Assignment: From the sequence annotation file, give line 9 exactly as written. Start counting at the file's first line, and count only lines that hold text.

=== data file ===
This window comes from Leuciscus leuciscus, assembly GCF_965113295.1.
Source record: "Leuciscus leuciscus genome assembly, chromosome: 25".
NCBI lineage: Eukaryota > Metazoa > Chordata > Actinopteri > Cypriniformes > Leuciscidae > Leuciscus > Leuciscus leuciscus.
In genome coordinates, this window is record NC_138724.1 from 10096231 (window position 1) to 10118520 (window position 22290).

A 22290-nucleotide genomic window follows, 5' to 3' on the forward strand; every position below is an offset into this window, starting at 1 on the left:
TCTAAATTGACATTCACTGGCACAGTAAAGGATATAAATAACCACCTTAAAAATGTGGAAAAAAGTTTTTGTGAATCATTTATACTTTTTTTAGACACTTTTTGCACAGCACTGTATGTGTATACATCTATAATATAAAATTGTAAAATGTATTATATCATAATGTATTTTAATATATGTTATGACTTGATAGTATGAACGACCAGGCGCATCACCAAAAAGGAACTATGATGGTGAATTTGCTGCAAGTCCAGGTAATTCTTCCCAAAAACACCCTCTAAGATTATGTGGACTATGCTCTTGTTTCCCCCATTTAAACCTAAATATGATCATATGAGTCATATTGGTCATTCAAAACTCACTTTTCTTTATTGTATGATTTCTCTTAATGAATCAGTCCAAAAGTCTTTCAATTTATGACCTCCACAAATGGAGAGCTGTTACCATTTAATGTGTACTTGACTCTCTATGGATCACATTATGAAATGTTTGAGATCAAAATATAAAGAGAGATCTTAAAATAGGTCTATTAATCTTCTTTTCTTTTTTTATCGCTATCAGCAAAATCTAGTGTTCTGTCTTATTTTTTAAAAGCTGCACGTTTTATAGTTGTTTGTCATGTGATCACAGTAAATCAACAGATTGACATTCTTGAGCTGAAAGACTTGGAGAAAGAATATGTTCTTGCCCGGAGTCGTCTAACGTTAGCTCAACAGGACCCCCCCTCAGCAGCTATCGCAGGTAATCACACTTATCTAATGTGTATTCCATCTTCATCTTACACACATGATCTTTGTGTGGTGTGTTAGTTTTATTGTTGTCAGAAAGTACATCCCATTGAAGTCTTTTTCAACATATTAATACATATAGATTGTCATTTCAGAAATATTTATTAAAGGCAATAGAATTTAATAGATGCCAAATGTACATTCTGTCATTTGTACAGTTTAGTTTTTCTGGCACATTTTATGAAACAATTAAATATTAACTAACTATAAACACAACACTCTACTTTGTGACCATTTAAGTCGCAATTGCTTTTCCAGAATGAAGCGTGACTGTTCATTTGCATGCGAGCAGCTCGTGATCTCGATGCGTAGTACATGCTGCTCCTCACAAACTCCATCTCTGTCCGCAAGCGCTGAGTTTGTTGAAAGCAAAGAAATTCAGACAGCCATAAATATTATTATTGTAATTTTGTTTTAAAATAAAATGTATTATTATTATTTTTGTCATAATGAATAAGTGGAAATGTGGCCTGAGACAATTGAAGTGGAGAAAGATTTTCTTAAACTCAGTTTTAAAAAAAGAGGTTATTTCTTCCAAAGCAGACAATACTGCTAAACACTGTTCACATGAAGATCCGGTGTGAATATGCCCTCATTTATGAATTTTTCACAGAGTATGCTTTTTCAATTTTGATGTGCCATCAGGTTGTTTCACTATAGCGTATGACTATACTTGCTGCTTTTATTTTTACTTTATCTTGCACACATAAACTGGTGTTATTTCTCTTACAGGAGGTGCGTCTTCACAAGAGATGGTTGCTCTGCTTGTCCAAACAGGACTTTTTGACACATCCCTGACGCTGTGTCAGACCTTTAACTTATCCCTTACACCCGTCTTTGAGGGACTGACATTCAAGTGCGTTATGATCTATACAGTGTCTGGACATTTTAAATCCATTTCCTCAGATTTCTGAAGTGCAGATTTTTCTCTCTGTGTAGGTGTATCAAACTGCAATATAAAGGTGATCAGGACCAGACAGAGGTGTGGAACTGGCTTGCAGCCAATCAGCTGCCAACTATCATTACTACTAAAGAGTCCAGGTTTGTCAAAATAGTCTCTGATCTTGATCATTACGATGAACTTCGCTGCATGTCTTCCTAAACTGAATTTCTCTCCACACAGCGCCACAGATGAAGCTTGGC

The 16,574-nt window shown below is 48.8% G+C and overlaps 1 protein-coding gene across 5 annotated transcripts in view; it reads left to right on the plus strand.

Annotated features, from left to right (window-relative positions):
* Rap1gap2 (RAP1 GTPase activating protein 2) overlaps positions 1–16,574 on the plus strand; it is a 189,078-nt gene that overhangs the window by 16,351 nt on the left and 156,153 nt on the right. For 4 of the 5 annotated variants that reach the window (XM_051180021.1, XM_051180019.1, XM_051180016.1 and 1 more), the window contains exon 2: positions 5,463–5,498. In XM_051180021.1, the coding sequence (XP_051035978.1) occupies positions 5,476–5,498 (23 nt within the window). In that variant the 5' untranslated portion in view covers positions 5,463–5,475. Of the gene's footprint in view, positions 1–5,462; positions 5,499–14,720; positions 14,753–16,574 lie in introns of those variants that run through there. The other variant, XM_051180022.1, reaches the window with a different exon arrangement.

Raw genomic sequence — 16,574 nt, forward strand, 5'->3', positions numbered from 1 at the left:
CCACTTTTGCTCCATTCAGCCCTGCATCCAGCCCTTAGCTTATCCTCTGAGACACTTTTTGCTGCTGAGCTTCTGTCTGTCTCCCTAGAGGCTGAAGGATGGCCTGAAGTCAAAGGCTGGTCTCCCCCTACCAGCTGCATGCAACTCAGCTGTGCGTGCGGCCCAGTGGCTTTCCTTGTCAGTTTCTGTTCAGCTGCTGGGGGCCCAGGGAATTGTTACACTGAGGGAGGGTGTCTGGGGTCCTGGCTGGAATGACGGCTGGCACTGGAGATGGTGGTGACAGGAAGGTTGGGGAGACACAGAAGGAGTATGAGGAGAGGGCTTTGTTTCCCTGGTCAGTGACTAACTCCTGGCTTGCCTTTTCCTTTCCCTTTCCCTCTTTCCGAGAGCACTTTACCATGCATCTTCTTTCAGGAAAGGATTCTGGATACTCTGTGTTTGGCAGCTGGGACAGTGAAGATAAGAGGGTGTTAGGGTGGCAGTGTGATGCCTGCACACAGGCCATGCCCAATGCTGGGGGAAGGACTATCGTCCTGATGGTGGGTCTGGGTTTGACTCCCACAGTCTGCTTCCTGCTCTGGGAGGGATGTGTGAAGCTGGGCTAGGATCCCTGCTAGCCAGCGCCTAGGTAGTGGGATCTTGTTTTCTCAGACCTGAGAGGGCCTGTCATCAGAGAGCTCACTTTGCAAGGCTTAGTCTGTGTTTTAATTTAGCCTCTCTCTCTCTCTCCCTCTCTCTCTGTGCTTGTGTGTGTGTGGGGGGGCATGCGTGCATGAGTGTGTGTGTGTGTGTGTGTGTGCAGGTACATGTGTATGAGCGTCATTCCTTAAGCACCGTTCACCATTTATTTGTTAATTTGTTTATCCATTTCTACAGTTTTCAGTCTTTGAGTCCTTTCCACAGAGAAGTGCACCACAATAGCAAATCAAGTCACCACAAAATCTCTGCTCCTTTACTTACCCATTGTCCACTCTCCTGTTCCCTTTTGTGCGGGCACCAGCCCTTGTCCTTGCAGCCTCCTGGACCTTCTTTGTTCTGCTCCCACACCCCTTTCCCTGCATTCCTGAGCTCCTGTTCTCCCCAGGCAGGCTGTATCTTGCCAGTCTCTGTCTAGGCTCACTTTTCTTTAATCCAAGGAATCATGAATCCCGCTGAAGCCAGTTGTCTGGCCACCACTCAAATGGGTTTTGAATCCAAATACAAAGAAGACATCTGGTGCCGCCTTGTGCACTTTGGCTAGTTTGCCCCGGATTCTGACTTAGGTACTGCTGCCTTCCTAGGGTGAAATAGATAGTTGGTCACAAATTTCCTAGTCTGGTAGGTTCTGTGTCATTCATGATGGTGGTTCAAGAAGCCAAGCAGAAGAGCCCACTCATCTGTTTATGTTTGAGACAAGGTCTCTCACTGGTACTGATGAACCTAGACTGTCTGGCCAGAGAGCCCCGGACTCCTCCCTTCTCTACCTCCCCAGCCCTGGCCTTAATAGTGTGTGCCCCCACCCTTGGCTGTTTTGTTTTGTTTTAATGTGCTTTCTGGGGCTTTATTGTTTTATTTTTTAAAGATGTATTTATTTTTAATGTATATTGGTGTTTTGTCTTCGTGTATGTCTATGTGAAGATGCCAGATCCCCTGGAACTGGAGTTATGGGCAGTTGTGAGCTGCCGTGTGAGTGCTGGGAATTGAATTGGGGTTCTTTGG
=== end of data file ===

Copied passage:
* Rap1gap2 (RAP1 GTPase activating protein 2) overlaps positions 1–16,574 on the plus strand; it is a 189,078-nt gene that overhangs the window by 16,351 nt on the left and 156,153 nt on the right. For 4 of the 5 annotated variants that reach the window (XM_051180021.1, XM_051180019.1, XM_051180016.1 and 1 more), the window contains exon 2: positions 5,463–5,498. In XM_051180021.1, the coding sequence (XP_051035978.1) occupies positions 5,476–5,498 (23 nt within the window). In that variant the 5' untranslated portion in view covers positions 5,463–5,475. Of the gene's footprint in view, positions 1–5,462; positions 5,499–14,720; positions 14,753–16,574 lie in introns of those variants that run through there. The other variant, XM_051180022.1, reaches the window with a different exon arrangement.